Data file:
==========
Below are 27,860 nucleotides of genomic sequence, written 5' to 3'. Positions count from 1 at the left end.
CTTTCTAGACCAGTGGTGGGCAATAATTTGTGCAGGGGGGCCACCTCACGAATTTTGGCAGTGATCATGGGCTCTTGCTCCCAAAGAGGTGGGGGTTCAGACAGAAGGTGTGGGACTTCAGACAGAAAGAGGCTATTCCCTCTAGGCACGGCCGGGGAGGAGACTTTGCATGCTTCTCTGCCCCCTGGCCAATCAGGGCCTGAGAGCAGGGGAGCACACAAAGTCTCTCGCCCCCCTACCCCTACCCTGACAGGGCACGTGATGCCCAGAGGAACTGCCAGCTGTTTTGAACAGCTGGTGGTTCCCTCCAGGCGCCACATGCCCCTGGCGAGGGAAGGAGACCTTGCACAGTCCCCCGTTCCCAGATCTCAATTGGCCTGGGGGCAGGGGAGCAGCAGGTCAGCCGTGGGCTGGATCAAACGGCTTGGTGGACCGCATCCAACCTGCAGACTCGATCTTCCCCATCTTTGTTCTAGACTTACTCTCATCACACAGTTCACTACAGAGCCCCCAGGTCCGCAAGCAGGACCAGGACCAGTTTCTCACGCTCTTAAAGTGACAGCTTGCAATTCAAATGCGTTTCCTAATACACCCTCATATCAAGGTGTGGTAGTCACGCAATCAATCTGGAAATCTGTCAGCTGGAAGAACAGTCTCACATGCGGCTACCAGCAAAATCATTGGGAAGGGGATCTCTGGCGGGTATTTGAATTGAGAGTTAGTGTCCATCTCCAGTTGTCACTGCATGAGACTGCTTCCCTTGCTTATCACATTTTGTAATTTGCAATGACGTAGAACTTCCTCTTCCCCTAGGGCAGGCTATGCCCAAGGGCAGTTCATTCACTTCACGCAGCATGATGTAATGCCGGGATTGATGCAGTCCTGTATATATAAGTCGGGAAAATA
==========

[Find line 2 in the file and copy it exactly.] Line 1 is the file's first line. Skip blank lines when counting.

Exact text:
CTTTCTAGACCAGTGGTGGGCAATAATTTGTGCAGGGGGGCCACCTCACGAATTTTGGCAGTGATCATGGGCTCTTGCTCCCAAAGAGGTGGGGGTTCAGACAGAAGGTGTGGGACTTCAGACAGAAAGAGGCTATTCCCTCTAGGCACGGCCGGGGAGGAGACTTTGCATGCTTCTCTGCCCCCTGGCCAATCAGGGCCTGAGAGCAGGGGAGCACACAAAGTCTCTCGCCCCCCTACCCCTACCCTGACAGGGCACGTGATGCCCAGAGGAACTGCCAGCTGTTTTGAACAGCTGGTGGTTCCCTCCAGGCGCCACATGCCCCTGGCGAGGGAAGGAGACCTTGCACAGTCCCCCGTTCCCAGATCTCAATTGGCCTGGGGGCAGGGGAGCAGCAGGTCAGCCGTGGGCTGGATCAAACGGCTTGGTGGACCGCATCCAACCTGCAGACTCGATCTTCCCCATCTTTGTTCTAGACTTACTCTCATCACACAGTTCACTACAGAGCCCCCAGGTCCGCAAGCAGGACCAGGACCAGTTTCTCACGCTCTTAAAGTGACAGCTTGCAATTCAAATGCGTTTCCTAATACACCCTCATATCAAGGTGTGGTAGTCACGCAATCAATCTGGAAATCTGTCAGCTGGAAGAACAGTCTCACATGCGGCTACCAGCAAAATCATTGGGAAGGGGATCTCTGGCGGGTATTTGAATTGAGAGTTAGTGTCCATCTCCAGTTGTCACTGCATGAGACTGCTTCCCTTGCTTATCACATTTTGTAATTTGCAATGACGTAGAACTTCCTCTTCCCCTAGGGCAGGCTATGCCCAAGGGCAGTTCATTCACTTCACGCAGCATGATGTAATGCCGGGATTGATGCAGTCCTGTATATATAAGTCGGGAAAATA